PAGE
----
Varicose veins, often known as spider veins, are a prevalent condition in women. About 25 percent of adults have varicose veins on the lower legs. It occurs when the veins dilate, enlarge, or fill with blood. The veins look raised and swollen, while many have a blue and purple color, which is often painful.
What Causes Varicose Veins?
The varicose vein is a condition that occurs when the veins are not functioning correctly. Our veins have single-way valves, which help prevent the blood from going in the backward direction, but whenever the valves fail, your blood will start to gather in the veins and will not continue to flow toward the heart. This is when the veins begin to enlarge. It affects the legs, and since the veins are away from the heart, it becomes difficult for the blood to go upwards. Some causes of varicose veins are menopause, pregnancy, obesity, age over 50, family history, and standing for long hours.
What are the Signs of Varicose Veins?
The main symptom of varicose veins is obvious, misshapen veins on the legs. Besides that, there could be swelling, pain, ashiness, and heaviness over and around the particular area. You could develop discoloration and swelling in many cases, while in severe cases, the veins could start to bleed, and ulcers can form.
The doctor will examine the legs and veins while you sit or stand. They will also question you about the symptoms or pain you are having. In some cases, an ultrasound will be necessary to check blood flow. It is a noninvasive test with sound waves that allow the doctor to see how blood flows through the veins. The experts engaged in health survey translation often come across incomplete reports, which is why some doctors recommend a venogram to check the veins further. This is a test where the doctor will inject a particular dye in the legs and then proceed with an X-ray of the legs. It provides a good view of the blood flow. Such tests help the doctor understand if there is a disorder, such as a blockage or blood clot causing swelling and pain in the legs.
Preventing and Treating Varicose Veins
Doctors are usually conservative with varicose vein patients and will most often advise lifestyle changes instead of opting for other treatments. Below-mentioned changes can go a long way in varicose vein patients.
- Use compression stockings or socks.
- Avoid standing excessively.
- Exercise to improve blood circulation.
- Lose weight.
These steps can help prevent the formation of new varicose veins, and you must also elevate the legs whenever you are sleeping or resting. Compression socks make a lot of difference to patients with varicose veins. They put enough pressure on the legs to enable easy blood flow to the heart, and it also helps reduce swelling.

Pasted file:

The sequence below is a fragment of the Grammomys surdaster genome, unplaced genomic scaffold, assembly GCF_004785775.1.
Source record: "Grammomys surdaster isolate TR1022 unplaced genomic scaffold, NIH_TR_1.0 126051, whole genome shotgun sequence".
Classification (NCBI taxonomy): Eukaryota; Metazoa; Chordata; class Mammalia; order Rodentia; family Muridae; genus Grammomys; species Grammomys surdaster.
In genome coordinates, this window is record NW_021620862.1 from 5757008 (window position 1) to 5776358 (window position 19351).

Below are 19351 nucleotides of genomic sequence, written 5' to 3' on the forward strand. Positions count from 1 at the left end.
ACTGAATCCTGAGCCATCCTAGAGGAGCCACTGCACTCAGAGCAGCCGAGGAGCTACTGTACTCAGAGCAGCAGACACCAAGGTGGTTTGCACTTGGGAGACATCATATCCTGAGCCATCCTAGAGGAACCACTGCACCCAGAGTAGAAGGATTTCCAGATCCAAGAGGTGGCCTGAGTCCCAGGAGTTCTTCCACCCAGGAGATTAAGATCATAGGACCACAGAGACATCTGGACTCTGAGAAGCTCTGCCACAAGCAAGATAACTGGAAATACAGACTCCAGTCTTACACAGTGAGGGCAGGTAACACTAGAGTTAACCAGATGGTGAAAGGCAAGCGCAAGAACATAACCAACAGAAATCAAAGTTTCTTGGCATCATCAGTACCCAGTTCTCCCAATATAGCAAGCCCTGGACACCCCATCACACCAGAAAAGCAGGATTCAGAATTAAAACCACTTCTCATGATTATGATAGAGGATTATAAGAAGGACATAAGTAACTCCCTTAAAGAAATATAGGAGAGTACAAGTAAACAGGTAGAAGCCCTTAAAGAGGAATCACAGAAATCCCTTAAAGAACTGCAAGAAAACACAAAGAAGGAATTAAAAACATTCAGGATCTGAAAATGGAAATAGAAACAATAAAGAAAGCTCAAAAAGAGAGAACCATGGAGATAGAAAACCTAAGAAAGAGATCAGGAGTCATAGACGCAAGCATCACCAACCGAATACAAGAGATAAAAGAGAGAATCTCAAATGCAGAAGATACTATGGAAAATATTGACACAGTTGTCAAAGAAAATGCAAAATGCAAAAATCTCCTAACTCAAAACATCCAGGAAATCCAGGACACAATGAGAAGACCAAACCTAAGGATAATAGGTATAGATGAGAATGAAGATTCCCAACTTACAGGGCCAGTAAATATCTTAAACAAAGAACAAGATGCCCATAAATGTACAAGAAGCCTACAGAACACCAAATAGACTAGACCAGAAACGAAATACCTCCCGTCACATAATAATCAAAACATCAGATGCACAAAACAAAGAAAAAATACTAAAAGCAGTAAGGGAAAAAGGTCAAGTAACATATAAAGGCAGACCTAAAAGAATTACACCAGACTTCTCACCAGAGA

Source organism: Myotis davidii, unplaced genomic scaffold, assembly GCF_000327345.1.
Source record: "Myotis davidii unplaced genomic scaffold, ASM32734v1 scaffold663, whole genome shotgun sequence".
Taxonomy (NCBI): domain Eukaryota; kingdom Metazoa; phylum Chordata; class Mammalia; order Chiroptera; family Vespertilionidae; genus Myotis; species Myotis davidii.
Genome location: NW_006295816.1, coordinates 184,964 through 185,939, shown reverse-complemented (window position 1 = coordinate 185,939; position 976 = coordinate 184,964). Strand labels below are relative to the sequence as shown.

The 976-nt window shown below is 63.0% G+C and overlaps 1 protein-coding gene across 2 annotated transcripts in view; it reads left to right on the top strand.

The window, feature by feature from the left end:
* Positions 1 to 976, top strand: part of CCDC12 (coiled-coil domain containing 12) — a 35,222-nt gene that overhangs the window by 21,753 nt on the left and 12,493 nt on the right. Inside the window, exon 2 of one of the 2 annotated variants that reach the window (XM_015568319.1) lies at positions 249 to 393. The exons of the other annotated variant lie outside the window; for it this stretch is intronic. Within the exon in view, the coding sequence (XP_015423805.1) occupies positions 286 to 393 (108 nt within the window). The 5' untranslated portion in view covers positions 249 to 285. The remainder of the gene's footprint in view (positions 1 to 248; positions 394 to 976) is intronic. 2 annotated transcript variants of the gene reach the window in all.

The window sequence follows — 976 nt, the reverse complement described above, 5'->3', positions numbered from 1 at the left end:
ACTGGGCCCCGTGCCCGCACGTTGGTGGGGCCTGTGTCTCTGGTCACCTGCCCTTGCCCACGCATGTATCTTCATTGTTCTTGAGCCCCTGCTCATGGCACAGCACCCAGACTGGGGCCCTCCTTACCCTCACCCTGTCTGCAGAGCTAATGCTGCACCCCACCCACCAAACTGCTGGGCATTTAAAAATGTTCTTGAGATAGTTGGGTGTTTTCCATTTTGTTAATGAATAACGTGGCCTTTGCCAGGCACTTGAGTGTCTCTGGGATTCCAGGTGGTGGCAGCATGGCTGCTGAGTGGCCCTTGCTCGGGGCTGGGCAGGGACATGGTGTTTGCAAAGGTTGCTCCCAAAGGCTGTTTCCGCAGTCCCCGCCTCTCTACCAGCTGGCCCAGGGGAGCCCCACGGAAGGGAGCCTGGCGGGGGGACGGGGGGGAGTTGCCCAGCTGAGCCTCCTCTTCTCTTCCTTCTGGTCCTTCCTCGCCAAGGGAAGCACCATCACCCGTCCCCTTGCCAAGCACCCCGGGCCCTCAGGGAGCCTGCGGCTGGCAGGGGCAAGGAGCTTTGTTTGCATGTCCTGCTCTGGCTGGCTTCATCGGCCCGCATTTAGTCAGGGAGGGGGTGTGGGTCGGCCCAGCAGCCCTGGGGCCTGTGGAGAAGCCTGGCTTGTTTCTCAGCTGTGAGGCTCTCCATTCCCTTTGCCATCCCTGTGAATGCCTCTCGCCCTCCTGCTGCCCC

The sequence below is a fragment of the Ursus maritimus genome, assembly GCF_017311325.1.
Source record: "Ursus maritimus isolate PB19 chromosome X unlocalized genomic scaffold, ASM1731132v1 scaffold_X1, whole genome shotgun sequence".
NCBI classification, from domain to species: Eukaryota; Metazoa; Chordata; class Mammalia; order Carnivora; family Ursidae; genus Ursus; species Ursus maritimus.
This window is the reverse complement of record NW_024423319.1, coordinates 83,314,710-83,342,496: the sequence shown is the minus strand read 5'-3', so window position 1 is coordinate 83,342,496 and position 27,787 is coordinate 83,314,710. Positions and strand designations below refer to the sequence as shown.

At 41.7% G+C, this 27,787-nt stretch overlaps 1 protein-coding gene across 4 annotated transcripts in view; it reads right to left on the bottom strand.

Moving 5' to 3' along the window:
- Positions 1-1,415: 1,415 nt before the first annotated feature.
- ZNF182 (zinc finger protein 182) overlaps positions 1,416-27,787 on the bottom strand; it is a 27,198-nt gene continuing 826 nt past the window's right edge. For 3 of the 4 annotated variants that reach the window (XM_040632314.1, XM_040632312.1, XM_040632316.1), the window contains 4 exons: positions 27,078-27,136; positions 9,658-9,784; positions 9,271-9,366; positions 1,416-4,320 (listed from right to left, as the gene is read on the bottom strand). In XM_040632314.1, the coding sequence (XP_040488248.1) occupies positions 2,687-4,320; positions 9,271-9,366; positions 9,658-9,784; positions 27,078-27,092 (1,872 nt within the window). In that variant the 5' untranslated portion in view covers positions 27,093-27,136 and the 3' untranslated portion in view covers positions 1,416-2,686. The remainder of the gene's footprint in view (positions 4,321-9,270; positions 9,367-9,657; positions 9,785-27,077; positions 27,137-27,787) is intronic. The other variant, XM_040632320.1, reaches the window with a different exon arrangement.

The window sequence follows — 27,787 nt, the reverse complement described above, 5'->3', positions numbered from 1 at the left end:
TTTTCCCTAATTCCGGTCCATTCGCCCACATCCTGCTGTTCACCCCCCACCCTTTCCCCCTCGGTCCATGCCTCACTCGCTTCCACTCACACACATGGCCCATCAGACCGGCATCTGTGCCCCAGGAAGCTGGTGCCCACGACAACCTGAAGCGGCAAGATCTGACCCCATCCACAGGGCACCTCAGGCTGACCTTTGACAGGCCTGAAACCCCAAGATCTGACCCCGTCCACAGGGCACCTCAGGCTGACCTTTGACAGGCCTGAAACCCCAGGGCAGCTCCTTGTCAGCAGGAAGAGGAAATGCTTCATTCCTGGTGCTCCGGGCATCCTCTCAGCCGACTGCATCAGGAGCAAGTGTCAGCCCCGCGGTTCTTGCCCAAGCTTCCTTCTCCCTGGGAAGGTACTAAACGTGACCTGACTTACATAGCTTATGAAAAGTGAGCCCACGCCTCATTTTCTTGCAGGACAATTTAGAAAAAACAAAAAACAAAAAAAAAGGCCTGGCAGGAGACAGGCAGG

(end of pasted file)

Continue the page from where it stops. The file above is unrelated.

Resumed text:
When the lifestyle changes are not working or if the veins are causing a lot of trouble and damaging your health, it helps to consider an invasive procedure. Stripping and vein ligation is a surgical treatments that will require anesthesia. It is a procedure in which the surgeon makes a cut in the skin through the vein and removes it through incisions. Many updated variations of surgeries have been developed, but they are rarely performed.
There are several minimally invasive treatment options you can consider. These include sclerotherapy which is done using a foam chemical injection or liquid injection to block off a large vein, laser surgery to block off a vein, endoscopic vein surgery, which is done using a small light scope inserted from a small incision and micro sclerotherapy which also helps block off the smaller veins.
Ask your doctor about all the treatment options and understand the risks before you choose one. Many treatment alternatives will depend on the size, location of the vein, and symptoms.
As an individual suffering from varicose veins, you need to remember that the condition could get worse over time. It will happen even if you make the necessary changes to your lifestyle to manage the pain. They might be unsightly, but they do not cause long-term medical issues. Sporadic cases could lead to ulcers or sores on the legs, chronic inflammation, or blood clots. If there is a severe case, the veins might rupture.
If you have any of the symptoms mentioned above, it is best to see a doctor soon. The doctor will suggest taking the necessary tests or offer an approach based on your condition.